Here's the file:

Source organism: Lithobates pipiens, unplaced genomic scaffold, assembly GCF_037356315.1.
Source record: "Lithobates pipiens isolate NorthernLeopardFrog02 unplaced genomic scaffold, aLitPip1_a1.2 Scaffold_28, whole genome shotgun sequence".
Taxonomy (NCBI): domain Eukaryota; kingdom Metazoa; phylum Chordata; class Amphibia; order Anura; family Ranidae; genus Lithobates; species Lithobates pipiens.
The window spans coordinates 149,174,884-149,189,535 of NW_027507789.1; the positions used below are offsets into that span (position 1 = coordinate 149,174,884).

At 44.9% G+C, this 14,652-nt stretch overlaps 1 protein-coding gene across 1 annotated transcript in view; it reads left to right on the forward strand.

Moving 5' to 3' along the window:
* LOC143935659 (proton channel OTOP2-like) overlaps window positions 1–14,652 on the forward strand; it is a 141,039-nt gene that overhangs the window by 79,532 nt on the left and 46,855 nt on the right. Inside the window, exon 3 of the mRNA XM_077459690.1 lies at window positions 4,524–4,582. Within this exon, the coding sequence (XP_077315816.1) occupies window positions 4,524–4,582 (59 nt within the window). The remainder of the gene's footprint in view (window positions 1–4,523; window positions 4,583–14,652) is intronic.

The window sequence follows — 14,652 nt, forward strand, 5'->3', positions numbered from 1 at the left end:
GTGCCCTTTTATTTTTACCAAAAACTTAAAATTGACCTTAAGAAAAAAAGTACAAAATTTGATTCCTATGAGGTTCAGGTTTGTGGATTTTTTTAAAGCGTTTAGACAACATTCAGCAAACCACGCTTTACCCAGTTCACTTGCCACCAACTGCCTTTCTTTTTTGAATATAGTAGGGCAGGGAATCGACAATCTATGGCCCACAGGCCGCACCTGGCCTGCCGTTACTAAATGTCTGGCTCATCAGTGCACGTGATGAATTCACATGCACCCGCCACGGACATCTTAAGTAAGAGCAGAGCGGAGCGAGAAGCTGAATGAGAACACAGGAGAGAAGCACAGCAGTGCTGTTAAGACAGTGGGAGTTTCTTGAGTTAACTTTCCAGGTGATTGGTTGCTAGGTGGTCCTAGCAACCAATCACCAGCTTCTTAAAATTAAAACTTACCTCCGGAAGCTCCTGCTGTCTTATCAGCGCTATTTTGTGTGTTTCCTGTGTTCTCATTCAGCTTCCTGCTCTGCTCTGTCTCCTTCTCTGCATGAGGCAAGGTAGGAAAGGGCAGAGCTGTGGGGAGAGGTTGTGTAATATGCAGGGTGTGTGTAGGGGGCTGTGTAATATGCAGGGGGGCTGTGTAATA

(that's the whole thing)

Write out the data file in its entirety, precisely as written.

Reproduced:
Source organism: Lithobates pipiens, unplaced genomic scaffold, assembly GCF_037356315.1.
Source record: "Lithobates pipiens isolate NorthernLeopardFrog02 unplaced genomic scaffold, aLitPip1_a1.2 Scaffold_28, whole genome shotgun sequence".
Taxonomy (NCBI): domain Eukaryota; kingdom Metazoa; phylum Chordata; class Amphibia; order Anura; family Ranidae; genus Lithobates; species Lithobates pipiens.
The window spans coordinates 149,174,884-149,189,535 of NW_027507789.1; the positions used below are offsets into that span (position 1 = coordinate 149,174,884).

At 44.9% G+C, this 14,652-nt stretch overlaps 1 protein-coding gene across 1 annotated transcript in view; it reads left to right on the forward strand.

Moving 5' to 3' along the window:
* LOC143935659 (proton channel OTOP2-like) overlaps window positions 1–14,652 on the forward strand; it is a 141,039-nt gene that overhangs the window by 79,532 nt on the left and 46,855 nt on the right. Inside the window, exon 3 of the mRNA XM_077459690.1 lies at window positions 4,524–4,582. Within this exon, the coding sequence (XP_077315816.1) occupies window positions 4,524–4,582 (59 nt within the window). The remainder of the gene's footprint in view (window positions 1–4,523; window positions 4,583–14,652) is intronic.

The window sequence follows — 14,652 nt, forward strand, 5'->3', positions numbered from 1 at the left end:
GTGCCCTTTTATTTTTACCAAAAACTTAAAATTGACCTTAAGAAAAAAAGTACAAAATTTGATTCCTATGAGGTTCAGGTTTGTGGATTTTTTTAAAGCGTTTAGACAACATTCAGCAAACCACGCTTTACCCAGTTCACTTGCCACCAACTGCCTTTCTTTTTTGAATATAGTAGGGCAGGGAATCGACAATCTATGGCCCACAGGCCGCACCTGGCCTGCCGTTACTAAATGTCTGGCTCATCAGTGCACGTGATGAATTCACATGCACCCGCCACGGACATCTTAAGTAAGAGCAGAGCGGAGCGAGAAGCTGAATGAGAACACAGGAGAGAAGCACAGCAGTGCTGTTAAGACAGTGGGAGTTTCTTGAGTTAACTTTCCAGGTGATTGGTTGCTAGGTGGTCCTAGCAACCAATCACCAGCTTCTTAAAATTAAAACTTACCTCCGGAAGCTCCTGCTGTCTTATCAGCGCTATTTTGTGTGTTTCCTGTGTTCTCATTCAGCTTCCTGCTCTGCTCTGTCTCCTTCTCTGCATGAGGCAAGGTAGGAAAGGGCAGAGCTGTGGGGAGAGGTTGTGTAATATGCAGGGTGTGTGTAGGGGGCTGTGTAATATGCAGGGGGGCTGTGTAATA